Monday, October 22, 2001

Taft seeks tobacco cash for bailout




The Associated Press

        COLUMBUS — Faced with a ballooning budget deficit, Gov. Bob Taft has proposed borrowing $100 million of the state's share of the national tobacco settlement.

        His proposal has disappointed state anti-smoking advocates, who saw in Mr. Taft a strong voice for using the money on health-related programs.

        Governors and lawmakers around the country have been turning to the tobacco money, part of a $206 billion national settlement in 1998, as the economy worsens and budget deficits grow.

        At least four other states have used the money in the past year to balance their budgets, and more are considering such a move.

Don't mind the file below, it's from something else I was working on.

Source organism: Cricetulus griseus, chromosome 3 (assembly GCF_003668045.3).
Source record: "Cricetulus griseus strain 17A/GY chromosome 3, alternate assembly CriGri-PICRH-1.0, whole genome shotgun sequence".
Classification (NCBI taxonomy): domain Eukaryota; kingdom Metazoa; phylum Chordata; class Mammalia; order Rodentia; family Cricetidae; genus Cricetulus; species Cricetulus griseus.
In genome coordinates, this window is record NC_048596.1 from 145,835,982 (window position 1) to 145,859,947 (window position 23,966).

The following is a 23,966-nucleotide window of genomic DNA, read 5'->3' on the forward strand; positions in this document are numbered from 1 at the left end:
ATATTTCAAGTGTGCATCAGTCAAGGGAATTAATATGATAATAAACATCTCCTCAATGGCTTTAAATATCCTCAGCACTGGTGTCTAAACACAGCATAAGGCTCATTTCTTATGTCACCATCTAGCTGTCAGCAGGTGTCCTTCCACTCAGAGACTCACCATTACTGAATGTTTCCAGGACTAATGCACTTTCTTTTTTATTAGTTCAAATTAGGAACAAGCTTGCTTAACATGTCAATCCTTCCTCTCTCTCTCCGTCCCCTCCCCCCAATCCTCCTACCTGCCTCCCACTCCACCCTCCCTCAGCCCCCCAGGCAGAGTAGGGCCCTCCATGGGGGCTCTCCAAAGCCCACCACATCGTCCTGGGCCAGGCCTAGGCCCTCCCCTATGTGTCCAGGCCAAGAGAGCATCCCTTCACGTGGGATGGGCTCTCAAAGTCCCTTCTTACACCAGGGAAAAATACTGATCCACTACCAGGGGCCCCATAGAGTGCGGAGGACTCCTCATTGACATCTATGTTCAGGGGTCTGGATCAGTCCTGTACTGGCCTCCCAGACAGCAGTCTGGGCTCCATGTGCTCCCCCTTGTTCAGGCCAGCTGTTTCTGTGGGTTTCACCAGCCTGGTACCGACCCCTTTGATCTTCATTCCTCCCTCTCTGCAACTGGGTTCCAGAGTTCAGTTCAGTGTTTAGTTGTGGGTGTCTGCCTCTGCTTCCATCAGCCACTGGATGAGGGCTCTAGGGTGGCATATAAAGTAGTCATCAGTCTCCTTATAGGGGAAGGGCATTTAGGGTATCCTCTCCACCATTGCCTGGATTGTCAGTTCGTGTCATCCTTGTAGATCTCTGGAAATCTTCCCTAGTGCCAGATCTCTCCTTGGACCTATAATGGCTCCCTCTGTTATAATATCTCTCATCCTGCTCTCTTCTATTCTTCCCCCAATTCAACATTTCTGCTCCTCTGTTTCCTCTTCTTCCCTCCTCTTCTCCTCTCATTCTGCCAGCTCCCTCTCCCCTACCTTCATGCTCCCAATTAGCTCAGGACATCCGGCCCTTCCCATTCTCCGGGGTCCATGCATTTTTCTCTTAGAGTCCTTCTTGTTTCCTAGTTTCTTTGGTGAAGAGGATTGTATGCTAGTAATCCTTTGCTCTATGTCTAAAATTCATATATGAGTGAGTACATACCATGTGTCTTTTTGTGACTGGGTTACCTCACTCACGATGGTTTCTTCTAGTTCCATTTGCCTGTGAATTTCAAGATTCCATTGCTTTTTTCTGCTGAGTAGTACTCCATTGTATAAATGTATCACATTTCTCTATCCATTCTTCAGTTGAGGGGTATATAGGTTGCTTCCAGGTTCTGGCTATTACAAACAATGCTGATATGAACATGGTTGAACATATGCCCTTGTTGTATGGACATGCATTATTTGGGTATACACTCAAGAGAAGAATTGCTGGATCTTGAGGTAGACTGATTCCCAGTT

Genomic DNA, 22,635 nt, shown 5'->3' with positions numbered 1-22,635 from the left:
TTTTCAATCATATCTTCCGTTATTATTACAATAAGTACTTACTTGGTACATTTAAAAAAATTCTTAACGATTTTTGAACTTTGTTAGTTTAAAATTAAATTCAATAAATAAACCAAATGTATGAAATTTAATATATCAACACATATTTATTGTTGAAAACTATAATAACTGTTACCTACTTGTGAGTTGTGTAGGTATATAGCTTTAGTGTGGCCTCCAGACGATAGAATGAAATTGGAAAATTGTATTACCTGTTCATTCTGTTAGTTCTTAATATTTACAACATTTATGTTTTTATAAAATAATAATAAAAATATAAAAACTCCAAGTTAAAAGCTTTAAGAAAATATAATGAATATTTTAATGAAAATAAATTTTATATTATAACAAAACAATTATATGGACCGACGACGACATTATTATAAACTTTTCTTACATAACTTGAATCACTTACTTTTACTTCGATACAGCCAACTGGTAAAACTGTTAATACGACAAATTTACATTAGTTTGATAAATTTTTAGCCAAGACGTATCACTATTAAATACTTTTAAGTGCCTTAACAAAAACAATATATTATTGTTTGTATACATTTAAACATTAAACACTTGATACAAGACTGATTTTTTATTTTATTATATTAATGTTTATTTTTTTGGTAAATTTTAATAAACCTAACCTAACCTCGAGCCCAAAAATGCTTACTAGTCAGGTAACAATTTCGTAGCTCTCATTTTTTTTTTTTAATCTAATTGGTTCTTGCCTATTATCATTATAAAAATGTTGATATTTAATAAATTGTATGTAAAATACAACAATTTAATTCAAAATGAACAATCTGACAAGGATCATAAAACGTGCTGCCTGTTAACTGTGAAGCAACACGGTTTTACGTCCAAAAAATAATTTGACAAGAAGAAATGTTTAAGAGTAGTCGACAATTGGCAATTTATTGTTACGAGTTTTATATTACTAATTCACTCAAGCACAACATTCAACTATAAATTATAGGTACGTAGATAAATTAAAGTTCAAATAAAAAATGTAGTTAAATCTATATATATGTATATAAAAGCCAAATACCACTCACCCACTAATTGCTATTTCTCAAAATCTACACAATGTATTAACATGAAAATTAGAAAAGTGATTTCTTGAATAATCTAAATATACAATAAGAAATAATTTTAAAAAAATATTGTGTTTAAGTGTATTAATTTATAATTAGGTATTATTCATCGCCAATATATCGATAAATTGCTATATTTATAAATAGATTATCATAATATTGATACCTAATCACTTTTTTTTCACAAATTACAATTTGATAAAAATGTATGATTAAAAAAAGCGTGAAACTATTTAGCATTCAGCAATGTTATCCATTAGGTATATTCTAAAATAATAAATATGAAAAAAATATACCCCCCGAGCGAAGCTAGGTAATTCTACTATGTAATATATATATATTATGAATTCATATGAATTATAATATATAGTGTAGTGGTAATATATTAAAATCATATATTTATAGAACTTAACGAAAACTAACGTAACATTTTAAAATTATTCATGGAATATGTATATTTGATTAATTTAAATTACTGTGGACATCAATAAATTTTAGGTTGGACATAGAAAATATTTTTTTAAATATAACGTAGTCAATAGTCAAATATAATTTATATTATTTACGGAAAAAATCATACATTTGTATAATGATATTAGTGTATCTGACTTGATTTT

“The current budget crunch that a lot of states are facing threatens to undermine all of the progress that's been made in funding effective programs to reduce tobacco use among children,” said Matthew Myers, president of the Washington, D.C.-based Campaign for Tobacco-Free Kids.

        “In the long run, diverting tobacco prevention money from the critically important goal of reducing the number of kids who start will be bad public health policy and bad for the state's treasury because of the cost of tobacco-related diseases,” he said.

        Mr. Myers said his group recognizes the pressure states are under. He also praised Mr. Taft for resisting “the more draconian step” of taking the tobacco money without promise of repayment.

       



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